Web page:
One of the signposts of starting a new job is the orientation, and Oxy’s orientation for new faculty was last Thursday. I was shocked to realize that I have been to at least eight orientations in the last ten years – both as a participant and as an organizer – so I thought it would be fun to do some comparing and contrasting. For reference, of the eight of the orientations, two of them are for a peer tutoring program at Northwestern (in which I played different role between the years), two of them is for the Center of Talented Youth, and four of them for teaching assistants at Michigan (where I was a participant one year and a presenter the other three).
It never occurred to me before now, but teaching orientations are probably different from orientations for most other jobs. In addition introducing new employees to the internal policies and procedures – what every orientation does – teaching orientations often have an active component, where we get feedback on some aspect of our new role. (On reflection, while a tech company orientation won’t train you to program, a service position might do role plays. This suggests a correlation with whether human interaction is required.) For Oxy, this consists of a little over an hour after lunch to workshop a draft syllabus. It turns out that this was the only training component of the entire day, which surprised me, as my previous orientations have almost reversed the amount of time spent on training versus on procedures.
In retrospect, I suspect that this has to do with how my teaching credentials have already been established at the interview stage, and I am therefore assumed to know what I am doing. I think CTY had a similarly light focus on the training as well. In contrast, for the peer tutoring and teaching assistant programs at Northwestern and Michigan, the majority of participants have never taught before, and so time must be spent providing them with the basics.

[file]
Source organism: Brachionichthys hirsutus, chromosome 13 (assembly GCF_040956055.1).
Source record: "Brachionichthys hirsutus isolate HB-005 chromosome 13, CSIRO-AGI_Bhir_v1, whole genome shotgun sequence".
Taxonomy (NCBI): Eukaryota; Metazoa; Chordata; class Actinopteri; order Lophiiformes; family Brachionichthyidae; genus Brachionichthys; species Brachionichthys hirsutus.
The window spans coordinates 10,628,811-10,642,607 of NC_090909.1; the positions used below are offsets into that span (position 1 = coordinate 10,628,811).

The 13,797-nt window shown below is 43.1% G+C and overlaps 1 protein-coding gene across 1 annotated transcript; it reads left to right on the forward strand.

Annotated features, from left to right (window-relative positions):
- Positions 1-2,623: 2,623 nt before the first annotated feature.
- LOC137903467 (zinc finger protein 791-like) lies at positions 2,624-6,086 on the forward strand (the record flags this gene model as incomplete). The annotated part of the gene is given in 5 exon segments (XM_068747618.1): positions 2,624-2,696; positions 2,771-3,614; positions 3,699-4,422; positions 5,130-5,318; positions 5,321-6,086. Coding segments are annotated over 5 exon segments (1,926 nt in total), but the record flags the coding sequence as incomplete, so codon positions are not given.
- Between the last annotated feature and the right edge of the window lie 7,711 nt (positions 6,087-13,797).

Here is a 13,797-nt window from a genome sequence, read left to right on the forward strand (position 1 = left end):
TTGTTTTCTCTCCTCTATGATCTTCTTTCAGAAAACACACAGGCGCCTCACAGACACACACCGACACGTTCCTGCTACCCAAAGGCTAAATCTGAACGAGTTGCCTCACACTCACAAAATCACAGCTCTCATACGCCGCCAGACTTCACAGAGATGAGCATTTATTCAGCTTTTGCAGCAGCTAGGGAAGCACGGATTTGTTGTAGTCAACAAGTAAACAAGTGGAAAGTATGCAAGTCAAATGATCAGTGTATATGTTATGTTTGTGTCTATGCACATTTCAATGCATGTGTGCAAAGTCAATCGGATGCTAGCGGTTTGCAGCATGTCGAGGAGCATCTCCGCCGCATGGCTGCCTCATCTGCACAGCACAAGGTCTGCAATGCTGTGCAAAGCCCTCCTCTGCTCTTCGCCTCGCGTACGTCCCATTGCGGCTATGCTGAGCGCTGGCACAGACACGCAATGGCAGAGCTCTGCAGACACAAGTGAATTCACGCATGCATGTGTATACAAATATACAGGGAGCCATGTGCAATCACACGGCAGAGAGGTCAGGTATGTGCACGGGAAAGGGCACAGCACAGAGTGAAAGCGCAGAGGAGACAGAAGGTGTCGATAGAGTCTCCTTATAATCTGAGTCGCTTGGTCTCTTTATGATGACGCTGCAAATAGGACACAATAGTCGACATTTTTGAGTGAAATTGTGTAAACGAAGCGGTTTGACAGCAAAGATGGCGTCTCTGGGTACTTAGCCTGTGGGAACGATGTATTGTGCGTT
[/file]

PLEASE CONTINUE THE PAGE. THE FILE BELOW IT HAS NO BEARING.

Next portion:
Of course, CTY and Oxy also requires more of me outside of teaching. At CTY, as a summer camp for middle school kids, I was asked to keep an eye out for the students’ wellbeing, even though I was only an academic staff and there were other dedicated residential assistants. This included making sure the students are eating well at lunch (which the academic staff oversaw, but also being aware of the interactions between students, which could ruin the entire camp experience if a negative relationship was not resolved. I was reminded of this at Oxy’s orientation as well, especially with the focus on student services – advising, Title IX, library resources, peer tutoring, and so on. Which also makes sense, since on a scale of how student-focused an institution is, Oxy would lie between CTY and (say) Michigan.
While nothing in the orientation blew my mind – a lot of it was infodumping – I did gain a perspective on setting up students expectations. A lot of the advice given to us was about making sure students understand how college works. This is true for first generation college students (ie. students who are the first in their family to attend college), who may avoid office hours to not appear clueless in front of their professors, and in general may not know the avenues of support that the college makes available to them. Even students who grew up knowing college graduates, however, may not yet have the habits to succeed in college – not just study habits, but also how to write professional emails (ie. to you). The cleverest one I heard is that students may not know they have to set aside time to think – not just to plan out a program they have to write, but to let the concepts sink in. It has never occurred to me that taking time to understand something is a learned skill, but it makes sense if students have never struggled before.
Classes start tomorrow. Orientation is over for now, but I’ll be meeting with my cohort of new faculty as the semester progress. I’m sure I’ll learn a lot in the next couple weeks – and I’m honestly looking forward to it.